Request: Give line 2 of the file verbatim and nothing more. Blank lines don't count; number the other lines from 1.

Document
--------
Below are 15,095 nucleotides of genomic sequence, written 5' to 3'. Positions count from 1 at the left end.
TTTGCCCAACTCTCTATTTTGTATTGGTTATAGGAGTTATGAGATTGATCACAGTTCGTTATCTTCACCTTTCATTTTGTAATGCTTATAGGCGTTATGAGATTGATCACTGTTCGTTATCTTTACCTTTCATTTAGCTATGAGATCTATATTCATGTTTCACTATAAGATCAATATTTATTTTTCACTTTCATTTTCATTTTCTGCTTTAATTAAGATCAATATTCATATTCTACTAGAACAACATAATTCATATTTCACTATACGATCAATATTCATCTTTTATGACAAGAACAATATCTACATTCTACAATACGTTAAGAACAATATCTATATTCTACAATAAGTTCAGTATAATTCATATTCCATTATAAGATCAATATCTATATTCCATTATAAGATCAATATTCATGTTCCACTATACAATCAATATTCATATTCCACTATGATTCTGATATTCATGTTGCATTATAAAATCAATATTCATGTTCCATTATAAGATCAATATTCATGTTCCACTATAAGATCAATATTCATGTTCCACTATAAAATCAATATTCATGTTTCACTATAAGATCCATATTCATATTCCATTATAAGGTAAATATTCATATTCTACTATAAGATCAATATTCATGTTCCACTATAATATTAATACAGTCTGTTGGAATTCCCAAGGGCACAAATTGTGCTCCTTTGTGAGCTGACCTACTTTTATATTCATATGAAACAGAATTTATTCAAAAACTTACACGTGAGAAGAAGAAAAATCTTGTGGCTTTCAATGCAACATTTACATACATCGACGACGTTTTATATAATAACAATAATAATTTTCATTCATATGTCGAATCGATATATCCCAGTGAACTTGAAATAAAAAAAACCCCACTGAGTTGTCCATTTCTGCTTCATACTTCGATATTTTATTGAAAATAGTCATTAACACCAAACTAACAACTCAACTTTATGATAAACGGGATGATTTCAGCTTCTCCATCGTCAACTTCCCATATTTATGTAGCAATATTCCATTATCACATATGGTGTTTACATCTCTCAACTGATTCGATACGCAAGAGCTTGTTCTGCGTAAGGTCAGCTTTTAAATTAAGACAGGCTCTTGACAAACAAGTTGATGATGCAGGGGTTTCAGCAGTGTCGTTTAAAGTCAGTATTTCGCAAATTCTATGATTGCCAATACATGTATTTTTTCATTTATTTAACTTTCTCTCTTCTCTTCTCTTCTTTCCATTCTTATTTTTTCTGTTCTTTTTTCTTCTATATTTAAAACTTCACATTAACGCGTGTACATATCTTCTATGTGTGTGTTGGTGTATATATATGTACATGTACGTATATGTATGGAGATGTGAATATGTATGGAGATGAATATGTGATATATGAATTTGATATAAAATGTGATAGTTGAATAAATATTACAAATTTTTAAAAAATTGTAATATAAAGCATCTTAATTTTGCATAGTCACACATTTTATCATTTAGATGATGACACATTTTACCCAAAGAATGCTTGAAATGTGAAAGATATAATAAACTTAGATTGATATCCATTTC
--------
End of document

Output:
TTTGCCCAACTCTCTATTTTGTATTGGTTATAGGAGTTATGAGATTGATCACAGTTCGTTATCTTCACCTTTCATTTTGTAATGCTTATAGGCGTTATGAGATTGATCACTGTTCGTTATCTTTACCTTTCATTTAGCTATGAGATCTATATTCATGTTTCACTATAAGATCAATATTTATTTTTCACTTTCATTTTCATTTTCTGCTTTAATTAAGATCAATATTCATATTCTACTAGAACAACATAATTCATATTTCACTATACGATCAATATTCATCTTTTATGACAAGAACAATATCTACATTCTACAATACGTTAAGAACAATATCTATATTCTACAATAAGTTCAGTATAATTCATATTCCATTATAAGATCAATATCTATATTCCATTATAAGATCAATATTCATGTTCCACTATACAATCAATATTCATATTCCACTATGATTCTGATATTCATGTTGCATTATAAAATCAATATTCATGTTCCATTATAAGATCAATATTCATGTTCCACTATAAGATCAATATTCATGTTCCACTATAAAATCAATATTCATGTTTCACTATAAGATCCATATTCATATTCCATTATAAGGTAAATATTCATATTCTACTATAAGATCAATATTCATGTTCCACTATAATATTAATACAGTCTGTTGGAATTCCCAAGGGCACAAATTGTGCTCCTTTGTGAGCTGACCTACTTTTATATTCATATGAAACAGAATTTATTCAAAAACTTACACGTGAGAAGAAGAAAAATCTTGTGGCTTTCAATGCAACATTTACATACATCGACGACGTTTTATATAATAACAATAATAATTTTCATTCATATGTCGAATCGATATATCCCAGTGAACTTGAAATAAAAAAAACCCCACTGAGTTGTCCATTTCTGCTTCATACTTCGATATTTTATTGAAAATAGTCATTAACACCAAACTAACAACTCAACTTTATGATAAACGGGATGATTTCAGCTTCTCCATCGTCAACTTCCCATATTTATGTAGCAATATTCCATTATCACATATGGTGTTTACATCTCTCAACTGATTCGATACGCAAGAGCTTGTTCTGCGTAAGGTCAGCTTTTAAATTAAGACAGGCTCTTGACAAACAAGTTGATGATGCAGGGGTTTCAGCAGTGTCGTTTAAAGTCAGTATTTCGCAAATTCTATGATTGCCAATACATGTATTTTTTCATTTATTTAACTTTCTCTCTTCTCTTCTCTTCTTTCCATTCTTATTTTTTCTGTTCTTTTTTCTTCTATATTTAAAACTTCACATTAACGCGTGTACATATCTTCTATGTGTGTGTTGGTGTATATATATGTACATGTACGTATATGTATGGAGATGTGAATATGTATGGAGATGAATATGTGATATATGAATTTGATATAAAATGTGATAGTTGAATAAATATTACAAATTTTTAAAAAATTGTAATATAAAGCATCTTAATTTTGCATAGTCACACATTTTATCATTTAGATGATGACACATTTTACCCAAAGAATGCTTGAAATGTGAAAGATATAATAAACTTAGATTGATATCCATTTC